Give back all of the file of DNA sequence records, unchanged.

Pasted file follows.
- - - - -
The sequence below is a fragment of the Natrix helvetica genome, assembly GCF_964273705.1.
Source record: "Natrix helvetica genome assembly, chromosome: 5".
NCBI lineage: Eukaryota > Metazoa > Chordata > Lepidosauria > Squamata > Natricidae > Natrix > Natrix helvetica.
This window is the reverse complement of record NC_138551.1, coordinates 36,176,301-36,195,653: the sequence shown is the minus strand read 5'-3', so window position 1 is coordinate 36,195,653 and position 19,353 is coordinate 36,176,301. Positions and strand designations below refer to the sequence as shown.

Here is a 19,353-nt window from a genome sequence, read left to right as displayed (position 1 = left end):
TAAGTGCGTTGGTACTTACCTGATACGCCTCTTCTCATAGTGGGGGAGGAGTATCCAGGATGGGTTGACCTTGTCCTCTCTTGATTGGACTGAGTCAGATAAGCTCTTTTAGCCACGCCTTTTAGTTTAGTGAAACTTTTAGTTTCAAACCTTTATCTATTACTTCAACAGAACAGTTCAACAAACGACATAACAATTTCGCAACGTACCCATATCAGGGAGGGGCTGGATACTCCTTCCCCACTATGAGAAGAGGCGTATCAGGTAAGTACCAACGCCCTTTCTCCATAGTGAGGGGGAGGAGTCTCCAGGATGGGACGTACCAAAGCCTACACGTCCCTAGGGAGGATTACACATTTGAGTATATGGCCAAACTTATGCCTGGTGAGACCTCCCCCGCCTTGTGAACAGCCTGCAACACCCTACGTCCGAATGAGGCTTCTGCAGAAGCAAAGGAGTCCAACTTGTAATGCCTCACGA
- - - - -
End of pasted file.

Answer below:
The sequence below is a fragment of the Natrix helvetica genome, assembly GCF_964273705.1.
Source record: "Natrix helvetica genome assembly, chromosome: 5".
NCBI lineage: Eukaryota > Metazoa > Chordata > Lepidosauria > Squamata > Natricidae > Natrix > Natrix helvetica.
This window is the reverse complement of record NC_138551.1, coordinates 36,176,301-36,195,653: the sequence shown is the minus strand read 5'-3', so window position 1 is coordinate 36,195,653 and position 19,353 is coordinate 36,176,301. Positions and strand designations below refer to the sequence as shown.

Here is a 19,353-nt window from a genome sequence, read left to right as displayed (position 1 = left end):
TAAGTGCGTTGGTACTTACCTGATACGCCTCTTCTCATAGTGGGGGAGGAGTATCCAGGATGGGTTGACCTTGTCCTCTCTTGATTGGACTGAGTCAGATAAGCTCTTTTAGCCACGCCTTTTAGTTTAGTGAAACTTTTAGTTTCAAACCTTTATCTATTACTTCAACAGAACAGTTCAACAAACGACATAACAATTTCGCAACGTACCCATATCAGGGAGGGGCTGGATACTCCTTCCCCACTATGAGAAGAGGCGTATCAGGTAAGTACCAACGCCCTTTCTCCATAGTGAGGGGGAGGAGTCTCCAGGATGGGACGTACCAAAGCCTACACGTCCCTAGGGAGGATTACACATTTGAGTATATGGCCAAACTTATGCCTGGTGAGACCTCCCCCGCCTTGTGAACAGCCTGCAACACCCTACGTCCGAATGAGGCTTCTGCAGAAGCAAAGGAGTCCAACTTGTAATGCCTCACGA